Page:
|Destroyer of the human spirit|
1 in 6 Americans are availing themselves of government assistance. Yes, you read that correctly. 1 in 6. The assistance comes in many forms - Medicaid, Food Stamps, Cash Benefits, WIC, Welfare and Unemployement. Apparently Medicare and Social Security don't count because they are not considered "assistance" but rather "entitlements".
Let me tell you a little story. When I was growing up, my parents decided to jump off a cliff and follow their dream. This dream led them from a home, surrounded by family and friends and a wonderful support network to 25 acres of raw land in the middle of nowhere (quite literally) with nothing. Really, we had nothing. We knew no one. Neither of my parents had a job. Our property was beautiful but devoid of any infrastructure. There were no buildings, no well, no septic system, no power. Just rolling fields, tall timber and two creeks.
As I said, my parents moved to this secluded wilderness with no jobs and no prospects, but with an intense desire to live their dreams and the internal fortitude to achieve their quest. It was no walk in the park. We spent the first month and a half living in a tent, taking baths in the glacier fed creek and working. Hard. We built an outhouse, fenced 25 acres, hand-dug a spring and lined it with cedar, put in a septic system, had power brought in, moved in a single-wide trailer, cut and split eight cord of wood and hauled a winters worth of hay for our five horses. We accomplished all of this in three months, quite literally by the sweat of our brows.
Fall rolled around and my dad had to find work. There was very little to be found - nothing in his previous profession of iron working. There were not a lot of skyscrapers in the backwoods! He eventually found a job pushing a broom on the night shift of a local saw mill. He hated every minute of it, but he did it, and was thankful for the work, because he needed to provide for his family. After working there a short time, he was hired to mechanic for a logger. This logger was busy, so my dad spent much of his time on the ground under huge logging equipment. It was a terrible job. Cold, hard, back-breaking work it was, but it was better than being a janitor at a saw mill, and he did it without complaining. Our very first Thanksgiving was spent with my dad at his job. We all lay on the cold November ground beneath a skidder so that we could have Thanksgiving Dinner as a family. And you know what? We were truly grateful.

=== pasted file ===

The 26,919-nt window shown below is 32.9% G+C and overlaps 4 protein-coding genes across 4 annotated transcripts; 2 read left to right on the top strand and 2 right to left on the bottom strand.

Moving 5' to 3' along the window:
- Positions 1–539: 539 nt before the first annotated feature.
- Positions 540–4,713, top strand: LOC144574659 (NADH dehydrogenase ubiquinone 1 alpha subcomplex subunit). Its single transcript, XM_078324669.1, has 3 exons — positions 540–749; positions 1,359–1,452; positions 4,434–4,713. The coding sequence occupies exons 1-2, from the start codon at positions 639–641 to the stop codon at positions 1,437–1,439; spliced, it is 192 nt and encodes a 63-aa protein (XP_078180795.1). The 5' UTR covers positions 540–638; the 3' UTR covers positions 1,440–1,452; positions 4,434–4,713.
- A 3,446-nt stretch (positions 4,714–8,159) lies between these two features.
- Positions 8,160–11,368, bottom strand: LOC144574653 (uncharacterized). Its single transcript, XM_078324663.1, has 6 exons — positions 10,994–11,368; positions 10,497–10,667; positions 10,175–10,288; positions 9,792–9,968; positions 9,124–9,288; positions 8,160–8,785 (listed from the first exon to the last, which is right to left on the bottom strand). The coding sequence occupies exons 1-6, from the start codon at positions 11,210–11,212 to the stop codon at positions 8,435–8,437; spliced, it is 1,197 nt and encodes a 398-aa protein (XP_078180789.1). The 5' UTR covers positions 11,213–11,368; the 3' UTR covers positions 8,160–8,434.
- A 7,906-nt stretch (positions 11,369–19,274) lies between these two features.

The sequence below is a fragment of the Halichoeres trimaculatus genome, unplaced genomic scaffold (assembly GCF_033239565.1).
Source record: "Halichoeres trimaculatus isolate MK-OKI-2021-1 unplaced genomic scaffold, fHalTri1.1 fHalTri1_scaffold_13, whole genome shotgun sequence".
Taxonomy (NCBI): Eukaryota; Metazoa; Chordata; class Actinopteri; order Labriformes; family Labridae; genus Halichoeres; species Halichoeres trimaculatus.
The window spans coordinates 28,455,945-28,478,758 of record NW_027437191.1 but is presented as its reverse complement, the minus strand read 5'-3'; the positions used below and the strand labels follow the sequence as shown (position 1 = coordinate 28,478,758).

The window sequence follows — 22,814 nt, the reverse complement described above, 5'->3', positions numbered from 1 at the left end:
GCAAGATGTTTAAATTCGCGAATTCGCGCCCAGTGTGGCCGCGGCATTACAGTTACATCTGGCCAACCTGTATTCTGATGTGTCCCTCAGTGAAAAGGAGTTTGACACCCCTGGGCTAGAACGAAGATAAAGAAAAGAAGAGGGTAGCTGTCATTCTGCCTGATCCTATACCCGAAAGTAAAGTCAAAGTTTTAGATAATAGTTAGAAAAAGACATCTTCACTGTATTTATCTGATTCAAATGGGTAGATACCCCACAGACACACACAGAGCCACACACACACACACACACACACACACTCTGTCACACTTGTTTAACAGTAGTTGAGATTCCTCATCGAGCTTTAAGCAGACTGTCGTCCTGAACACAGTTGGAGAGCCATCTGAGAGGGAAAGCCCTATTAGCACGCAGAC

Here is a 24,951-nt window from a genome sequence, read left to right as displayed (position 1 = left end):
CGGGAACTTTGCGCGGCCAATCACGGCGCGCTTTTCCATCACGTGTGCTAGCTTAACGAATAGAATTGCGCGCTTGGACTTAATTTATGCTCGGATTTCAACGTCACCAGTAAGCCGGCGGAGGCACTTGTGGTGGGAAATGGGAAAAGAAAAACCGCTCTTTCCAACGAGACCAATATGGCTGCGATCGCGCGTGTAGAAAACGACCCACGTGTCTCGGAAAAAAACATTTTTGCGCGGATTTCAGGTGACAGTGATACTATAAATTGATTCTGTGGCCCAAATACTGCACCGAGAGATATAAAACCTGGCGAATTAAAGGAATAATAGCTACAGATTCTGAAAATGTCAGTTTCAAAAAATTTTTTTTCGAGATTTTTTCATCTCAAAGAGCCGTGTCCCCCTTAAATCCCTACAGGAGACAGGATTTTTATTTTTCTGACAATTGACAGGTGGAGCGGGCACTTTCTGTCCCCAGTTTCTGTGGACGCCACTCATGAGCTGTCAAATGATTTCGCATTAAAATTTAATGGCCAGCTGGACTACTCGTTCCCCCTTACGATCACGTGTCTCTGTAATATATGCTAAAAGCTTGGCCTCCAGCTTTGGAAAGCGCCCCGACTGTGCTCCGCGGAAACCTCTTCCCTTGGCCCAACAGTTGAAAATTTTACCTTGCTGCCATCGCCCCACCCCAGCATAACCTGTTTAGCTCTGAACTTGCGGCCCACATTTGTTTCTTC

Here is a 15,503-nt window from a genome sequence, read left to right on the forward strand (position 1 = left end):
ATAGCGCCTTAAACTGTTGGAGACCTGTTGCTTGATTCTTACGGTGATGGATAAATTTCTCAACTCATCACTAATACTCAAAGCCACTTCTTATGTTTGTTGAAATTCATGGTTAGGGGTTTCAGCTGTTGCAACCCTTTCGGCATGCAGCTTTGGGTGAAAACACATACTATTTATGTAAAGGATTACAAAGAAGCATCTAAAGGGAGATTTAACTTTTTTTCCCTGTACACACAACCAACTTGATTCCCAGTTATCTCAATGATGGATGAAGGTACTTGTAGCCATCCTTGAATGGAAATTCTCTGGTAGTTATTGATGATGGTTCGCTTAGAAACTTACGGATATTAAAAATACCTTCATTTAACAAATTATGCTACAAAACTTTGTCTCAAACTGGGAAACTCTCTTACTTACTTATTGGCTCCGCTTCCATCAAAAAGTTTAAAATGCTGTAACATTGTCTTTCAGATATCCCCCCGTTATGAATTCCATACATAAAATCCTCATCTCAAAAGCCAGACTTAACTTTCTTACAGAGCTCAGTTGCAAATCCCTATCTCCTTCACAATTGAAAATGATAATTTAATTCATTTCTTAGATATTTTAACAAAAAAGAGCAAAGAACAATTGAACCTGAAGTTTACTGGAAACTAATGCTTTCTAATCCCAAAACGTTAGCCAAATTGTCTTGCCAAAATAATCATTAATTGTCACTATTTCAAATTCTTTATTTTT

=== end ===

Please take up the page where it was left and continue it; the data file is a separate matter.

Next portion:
The first winter was the hardest. We had not lived in our new place long enough for my dad to be able to hunt, so we had no meat. Money was non-existent, so we had to make do with little or nothing. By the grace of God, our pastor had connections in farming community about 8 hours away and brought home a truck load of apples and a truck load of potatoes and gave them to families in the church. We went into winter with some jars of canned goods that my mom had canned from her large garden before we left, a couple hundred pounds of potatoes and about a hundred pounds of apples. That was it. Nothing more.
Our nearest neighbor (about a half a mile away) took pity on us and brought a rabbit to grace our dinner table occasionally. Another neighbor gave us extra eggs from time to time. As a rule, we didn't eat breakfast or lunch, but my mom always found something to make for dinner. We never went hungry. A cause for great excitement came when my Grandma would send a "care package". It was like Christmas in a box! She sent breakfast cereal, cans of soup, toilet paper, toothpaste and all kinds of goodies. We had never felt more blessed.
We kids never knew we were poor. My brother and I both have the BEST childhood memories of anyone we know. Neither one of us ever felt deprived of any good thing. We had our parents, a roof over our head, food in our bellies (such as it was) and a God that loved us. What more could children want? Nothing.
You may ask what this little story has to do with the price of tea in China. Everything! While we were busy being poor, we were learning the most important lessons in life. We learned that hard work really does pay off and that good things are worth waiting for. We learned that there is pride to be had in a job well done. We learned that going without wasn't a bad thing. It wasn't something to be avoided, but rather something to be embraced as it built our character. We learned to stand in the face of the impossible and, through sheer grit, make it possible. We learned to stand on our own two feet and never admit defeat. Our parents taught us to be adults. They taught us to be responsible, to fight our own fights and to stand up after we had been knocked down. They taught us independence.
Our government is destroying what is best in the human spirit. By always "bailing" people out our government is crippling its' citizens. Just like a parent that continually provides money and shelter to their drug addict adult child or the parent that lets their adult children live in their basement, eat pizza a play video games all day "just until they find direction", our government is creating generations of "adult children", dependent on them for their daily bread. It is stealing our independence, our self-esteem and our very individuality.
It is not bad to suffer. It is not bad to struggle. Hardship and strife do not produce hopeless, helpless shells of humanity, rather they produce vital, strong, merciful human beings capable of changing their world.
Our government should not be in the roll of indulgent parents. They should be facilitators of freedom, justice and independence - none of which are dependent on the almighty dollar. By constantly "assisting" people, our government is destroying the human spirit.
If my parents could make it through years of hardship to realize their dreams, I daresay the majority of the American public could benefit from a little "character building" themselves.